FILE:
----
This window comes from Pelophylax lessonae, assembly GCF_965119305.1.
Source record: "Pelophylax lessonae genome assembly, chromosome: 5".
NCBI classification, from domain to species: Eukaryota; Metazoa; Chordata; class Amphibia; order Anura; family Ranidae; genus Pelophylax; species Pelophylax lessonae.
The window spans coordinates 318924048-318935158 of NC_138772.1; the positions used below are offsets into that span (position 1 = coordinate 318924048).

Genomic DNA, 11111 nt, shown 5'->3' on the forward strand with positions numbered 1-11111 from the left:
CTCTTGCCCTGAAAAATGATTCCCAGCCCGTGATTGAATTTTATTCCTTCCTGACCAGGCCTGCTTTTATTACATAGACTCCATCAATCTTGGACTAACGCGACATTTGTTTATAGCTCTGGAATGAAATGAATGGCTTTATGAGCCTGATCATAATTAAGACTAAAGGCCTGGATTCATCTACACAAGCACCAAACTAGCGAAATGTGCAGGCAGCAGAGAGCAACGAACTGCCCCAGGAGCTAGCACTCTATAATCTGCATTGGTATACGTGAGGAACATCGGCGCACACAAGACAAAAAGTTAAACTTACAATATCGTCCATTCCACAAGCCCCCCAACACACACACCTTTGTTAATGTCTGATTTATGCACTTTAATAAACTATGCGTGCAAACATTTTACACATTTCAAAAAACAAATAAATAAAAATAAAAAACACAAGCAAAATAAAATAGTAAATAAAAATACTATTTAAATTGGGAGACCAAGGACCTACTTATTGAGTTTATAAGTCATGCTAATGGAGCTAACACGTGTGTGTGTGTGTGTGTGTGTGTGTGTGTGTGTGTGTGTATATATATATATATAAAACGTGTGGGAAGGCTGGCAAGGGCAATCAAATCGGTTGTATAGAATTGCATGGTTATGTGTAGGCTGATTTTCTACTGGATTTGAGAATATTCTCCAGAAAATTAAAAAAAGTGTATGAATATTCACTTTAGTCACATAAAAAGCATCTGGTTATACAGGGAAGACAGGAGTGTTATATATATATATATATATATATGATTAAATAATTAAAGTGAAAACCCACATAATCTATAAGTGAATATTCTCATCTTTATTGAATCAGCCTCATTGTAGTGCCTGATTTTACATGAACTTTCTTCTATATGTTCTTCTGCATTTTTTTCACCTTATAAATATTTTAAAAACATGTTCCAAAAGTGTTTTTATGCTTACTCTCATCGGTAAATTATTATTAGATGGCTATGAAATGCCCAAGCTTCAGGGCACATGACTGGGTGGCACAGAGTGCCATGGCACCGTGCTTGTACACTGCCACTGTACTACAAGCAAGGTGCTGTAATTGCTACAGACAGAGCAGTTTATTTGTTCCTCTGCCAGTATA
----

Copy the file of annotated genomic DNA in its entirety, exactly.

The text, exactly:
This window comes from Pelophylax lessonae, assembly GCF_965119305.1.
Source record: "Pelophylax lessonae genome assembly, chromosome: 5".
NCBI classification, from domain to species: Eukaryota; Metazoa; Chordata; class Amphibia; order Anura; family Ranidae; genus Pelophylax; species Pelophylax lessonae.
The window spans coordinates 318924048-318935158 of NC_138772.1; the positions used below are offsets into that span (position 1 = coordinate 318924048).

Genomic DNA, 11111 nt, shown 5'->3' on the forward strand with positions numbered 1-11111 from the left:
CTCTTGCCCTGAAAAATGATTCCCAGCCCGTGATTGAATTTTATTCCTTCCTGACCAGGCCTGCTTTTATTACATAGACTCCATCAATCTTGGACTAACGCGACATTTGTTTATAGCTCTGGAATGAAATGAATGGCTTTATGAGCCTGATCATAATTAAGACTAAAGGCCTGGATTCATCTACACAAGCACCAAACTAGCGAAATGTGCAGGCAGCAGAGAGCAACGAACTGCCCCAGGAGCTAGCACTCTATAATCTGCATTGGTATACGTGAGGAACATCGGCGCACACAAGACAAAAAGTTAAACTTACAATATCGTCCATTCCACAAGCCCCCCAACACACACACCTTTGTTAATGTCTGATTTATGCACTTTAATAAACTATGCGTGCAAACATTTTACACATTTCAAAAAACAAATAAATAAAAATAAAAAACACAAGCAAAATAAAATAGTAAATAAAAATACTATTTAAATTGGGAGACCAAGGACCTACTTATTGAGTTTATAAGTCATGCTAATGGAGCTAACACGTGTGTGTGTGTGTGTGTGTGTGTGTGTGTGTGTGTGTGTATATATATATATATAAAACGTGTGGGAAGGCTGGCAAGGGCAATCAAATCGGTTGTATAGAATTGCATGGTTATGTGTAGGCTGATTTTCTACTGGATTTGAGAATATTCTCCAGAAAATTAAAAAAAGTGTATGAATATTCACTTTAGTCACATAAAAAGCATCTGGTTATACAGGGAAGACAGGAGTGTTATATATATATATATATATATATGATTAAATAATTAAAGTGAAAACCCACATAATCTATAAGTGAATATTCTCATCTTTATTGAATCAGCCTCATTGTAGTGCCTGATTTTACATGAACTTTCTTCTATATGTTCTTCTGCATTTTTTTCACCTTATAAATATTTTAAAAACATGTTCCAAAAGTGTTTTTATGCTTACTCTCATCGGTAAATTATTATTAGATGGCTATGAAATGCCCAAGCTTCAGGGCACATGACTGGGTGGCACAGAGTGCCATGGCACCGTGCTTGTACACTGCCACTGTACTACAAGCAAGGTGCTGTAATTGCTACAGACAGAGCAGTTTATTTGTTCCTCTGCCAGTATA